Apple Inc., the iPhone maker seeking to help finance a $100 billion capital reward for shareholders, is selling $17 billion of bonds in the biggest U.S. corporate offering on record.
Apple is issuing $3 billion of floating-rate notes and $14 billion of fixed-rate securities in six parts with maturities from three to 30 years, according to a person familiar with the offering. Proceeds may help the company avoid repatriation taxes on its $102.3 billion of funds held overseas as Chief Executive Officer Tim Cook returns an additional $55 billion to shareholders through 2015 to compensate for a stock that’s been hammered by signs of slowing growth.
“You’ll see a meaningful amount of interest,” Ashish Shah, the head of global credit investment at New York-based AllianceBernstein LP, which oversees $256 billion in fixed- income assets, said in a telephone interview. “It’s a high- quality name which brings in a lot of different kinds of buyers.”
The offering, Apple’s first since 1996, is being managed by Goldman Sachs Group Inc. and Deutsche Bank AG and follows a $1.95 billion dollar sale last week from Microsoft Corp. The world’s biggest software maker issued $1 billion of 10-year, 2.375 percent securities to yield 70 basis points more than Treasuries, according to data compiled by Bloomberg. They traded yesterday at 100.2 cents on the dollar to yield 2.35 percent, according to Trace, the bond-price reporting system of the Financial Industry Regulatory Authority.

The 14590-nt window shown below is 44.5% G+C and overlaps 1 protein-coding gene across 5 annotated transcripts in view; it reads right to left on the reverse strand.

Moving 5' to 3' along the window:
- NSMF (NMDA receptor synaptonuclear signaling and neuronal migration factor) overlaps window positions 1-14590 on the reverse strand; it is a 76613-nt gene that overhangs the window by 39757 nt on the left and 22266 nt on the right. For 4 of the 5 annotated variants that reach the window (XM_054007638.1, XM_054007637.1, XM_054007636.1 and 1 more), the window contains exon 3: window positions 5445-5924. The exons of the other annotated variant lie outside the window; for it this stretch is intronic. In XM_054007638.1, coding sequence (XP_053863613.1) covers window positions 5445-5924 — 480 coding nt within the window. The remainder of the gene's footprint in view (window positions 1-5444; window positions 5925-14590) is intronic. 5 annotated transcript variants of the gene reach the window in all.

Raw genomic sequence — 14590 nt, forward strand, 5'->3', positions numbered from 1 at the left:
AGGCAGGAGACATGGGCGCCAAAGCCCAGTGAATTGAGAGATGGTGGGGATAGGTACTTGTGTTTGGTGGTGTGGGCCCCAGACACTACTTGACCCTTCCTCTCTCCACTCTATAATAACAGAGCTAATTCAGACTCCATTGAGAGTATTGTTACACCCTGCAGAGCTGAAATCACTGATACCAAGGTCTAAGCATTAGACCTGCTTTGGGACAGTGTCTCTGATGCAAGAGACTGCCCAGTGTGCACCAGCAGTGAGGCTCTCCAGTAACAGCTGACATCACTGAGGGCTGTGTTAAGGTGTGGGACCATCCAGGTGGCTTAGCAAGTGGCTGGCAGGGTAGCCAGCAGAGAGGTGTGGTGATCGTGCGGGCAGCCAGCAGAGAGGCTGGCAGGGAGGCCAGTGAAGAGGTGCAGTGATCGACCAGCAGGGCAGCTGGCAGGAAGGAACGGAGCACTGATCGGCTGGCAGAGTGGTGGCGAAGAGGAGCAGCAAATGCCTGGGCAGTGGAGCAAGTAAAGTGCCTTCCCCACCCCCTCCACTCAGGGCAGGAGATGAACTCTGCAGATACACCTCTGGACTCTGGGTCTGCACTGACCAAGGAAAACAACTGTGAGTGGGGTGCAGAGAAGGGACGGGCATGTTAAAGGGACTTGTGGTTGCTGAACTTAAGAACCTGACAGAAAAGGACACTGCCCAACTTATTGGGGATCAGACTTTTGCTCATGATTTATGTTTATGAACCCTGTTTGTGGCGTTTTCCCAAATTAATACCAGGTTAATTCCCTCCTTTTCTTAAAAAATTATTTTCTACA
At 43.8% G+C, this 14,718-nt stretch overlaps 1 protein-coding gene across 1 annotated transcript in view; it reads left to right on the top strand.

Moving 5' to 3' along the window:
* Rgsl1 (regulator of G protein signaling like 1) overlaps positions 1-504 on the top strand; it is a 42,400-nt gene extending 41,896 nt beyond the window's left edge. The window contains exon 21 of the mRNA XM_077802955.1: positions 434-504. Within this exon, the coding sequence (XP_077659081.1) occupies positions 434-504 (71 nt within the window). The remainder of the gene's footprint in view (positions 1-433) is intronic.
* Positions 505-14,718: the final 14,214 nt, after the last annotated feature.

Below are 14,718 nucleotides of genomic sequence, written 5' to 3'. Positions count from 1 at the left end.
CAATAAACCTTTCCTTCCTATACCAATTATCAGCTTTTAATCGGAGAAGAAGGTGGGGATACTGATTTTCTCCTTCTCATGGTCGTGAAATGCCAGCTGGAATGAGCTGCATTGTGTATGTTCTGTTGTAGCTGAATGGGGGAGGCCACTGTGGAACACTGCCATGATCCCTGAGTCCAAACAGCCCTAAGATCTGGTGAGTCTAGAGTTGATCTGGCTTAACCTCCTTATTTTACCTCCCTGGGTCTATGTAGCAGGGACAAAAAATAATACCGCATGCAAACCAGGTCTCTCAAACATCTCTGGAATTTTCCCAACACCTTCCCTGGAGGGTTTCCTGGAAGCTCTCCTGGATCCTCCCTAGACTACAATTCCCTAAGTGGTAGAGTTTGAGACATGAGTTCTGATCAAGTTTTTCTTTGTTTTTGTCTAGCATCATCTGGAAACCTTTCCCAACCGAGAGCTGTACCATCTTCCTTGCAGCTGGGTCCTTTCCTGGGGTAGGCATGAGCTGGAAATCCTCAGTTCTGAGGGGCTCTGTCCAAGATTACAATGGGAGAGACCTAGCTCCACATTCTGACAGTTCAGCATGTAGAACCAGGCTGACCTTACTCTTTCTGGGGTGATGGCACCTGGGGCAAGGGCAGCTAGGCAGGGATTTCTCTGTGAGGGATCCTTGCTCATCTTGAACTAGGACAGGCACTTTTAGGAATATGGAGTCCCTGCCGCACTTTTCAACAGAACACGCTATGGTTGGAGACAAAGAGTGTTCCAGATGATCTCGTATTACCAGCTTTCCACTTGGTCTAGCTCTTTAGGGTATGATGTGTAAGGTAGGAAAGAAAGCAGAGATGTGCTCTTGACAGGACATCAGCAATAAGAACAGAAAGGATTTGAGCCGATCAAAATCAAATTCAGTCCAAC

Apple’s offering would be the largest dollar-denominated sale on record. Roche Holding AG tops the list with a $16.5 billion six-part deal from February 2009 that included $3 billion of one-year floating-rate debt, followed by AbbVie Inc.’s $14.7 billion six-part issue in November, Bloomberg data show.
“There’s strong demand for bonds across the board,” Anthony Valeri, a market strategist with LPL Financial Corp. in San Diego, which oversees $350 billion, said in a telephone interview. “When you bring in a new name to a starved market I think it will be well received.”
The order book for Cupertino, California-based Apple’s offering, a gauge of investor demand for the debt, reached $50 billion, a person familiar with the transaction said.
Average yields on investment-grade debt worldwide dropped to a record-low 2.45 percent yesterday from 3.37 percent a year ago, according to Bank of America Merrill Lynch’s Global Corporate Index.